The New York Times editorial board is appalled by the tone and content of the McCain/Palin campaign. And it takes an awful lot to appall a New Yorker…
It is a sorry fact of American political life that campaigns get ugly, often in their final weeks. But Senator John McCain and Gov. Sarah Palin have been running one of the most appalling campaigns we can remember.
They have gone far beyond the usual fare of quotes taken out of context and distortions of an opponent’s record — into the dark territory of race-baiting and xenophobia. Senator Barack Obama has taken some cheap shots at Mr. McCain, but there is no comparison.
It is a sorry fact of the news biz that editorialists too often attempt to balance the transgressions of one candidate by pointing to the transgressions of their opponent, even when there is no reasonable comparison. But in recent weeks the McCain/Palin campaign has simply slipped too far over to the dark side to make such journalistic equivalency even remotely believable.
Ms. Palin, in particular, revels in the attack. Her campaign rallies have become spectacles of anger and insult. “This is not a man who sees America as you see it and how I see America,” Ms. Palin has taken to saying.
That line follows passages in Ms. Palin’s new stump speech in which she twists Mr. Obama’s ill-advised but fleeting and long-past association with William Ayers, founder of the Weather Underground and confessed bomber. By the time she’s done, she implies that Mr. Obama is right now a close friend of Mr. Ayers — and sympathetic to the violent overthrow of the government. The Democrat, she says, “sees America, it seems, as being so imperfect that he’s palling around with terrorists who would target their own country.”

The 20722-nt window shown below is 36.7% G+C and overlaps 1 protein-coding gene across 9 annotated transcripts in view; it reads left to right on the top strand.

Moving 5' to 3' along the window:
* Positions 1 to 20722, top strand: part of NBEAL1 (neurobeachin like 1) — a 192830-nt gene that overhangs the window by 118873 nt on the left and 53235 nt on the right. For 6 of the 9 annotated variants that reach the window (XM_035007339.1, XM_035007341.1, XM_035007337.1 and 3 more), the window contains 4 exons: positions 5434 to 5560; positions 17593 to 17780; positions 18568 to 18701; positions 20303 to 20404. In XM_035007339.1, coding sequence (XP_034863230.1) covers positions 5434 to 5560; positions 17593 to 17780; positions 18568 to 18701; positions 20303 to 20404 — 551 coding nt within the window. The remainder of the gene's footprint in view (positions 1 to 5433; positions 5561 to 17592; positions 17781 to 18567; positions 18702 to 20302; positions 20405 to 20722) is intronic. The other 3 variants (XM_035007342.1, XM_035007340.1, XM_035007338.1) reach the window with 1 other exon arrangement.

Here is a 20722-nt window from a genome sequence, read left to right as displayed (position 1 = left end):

Her demagoguery has elicited some frightening, intolerable responses. A recent Washington Post report said at a rally in Florida this week a man yelled “kill him!” as Ms. Palin delivered that line and others shouted epithets at an African-American member of a TV crew.
They called the sound man a “nigger” and commanded him to “sit down, boy.” But then, that’s the sort of visceral response Palin is shooting for.
In a way, we should not be surprised that Mr. McCain has stooped so low, since the debate showed once again that he has little else to talk about. He long ago abandoned his signature issues of immigration reform and global warming; his talk of “victory” in Iraq has little to offer a war-weary nation; and his Reagan-inspired ideology of starving government and shredding regulation lies in tatters on Wall Street.
But surely, Mr. McCain and his team can come up with a better answer to that problem than inciting more division, anger and hatred.
No, probably not. What we are seeing is the logical conclusion of the Rovian strategies that secured narrow electoral victories by exploiting the cultural tensions in an otherwise closely divided nation. As the failures of the Bush administration and his Republican Party have become too overwhelming to ignore, and have started to impact the day to day lives of average Americans, large segments of the electorate are shifting to the Democrats, even if only because they are not Republicans. Thus as the political divide widens, the obvious Rovian response is to turn up the divisive rhetoric in a last ditch effort to keep swing voters in line through their weapons of choice: fear, anger and hate.
It will be interesting to see how Republicans respond to a second straight cycle of devastating congressional losses, and a likely Obama victory. It would be best for both them and the nation if they abandon Palin, and the dangerous fascistic streak she clearly embodies.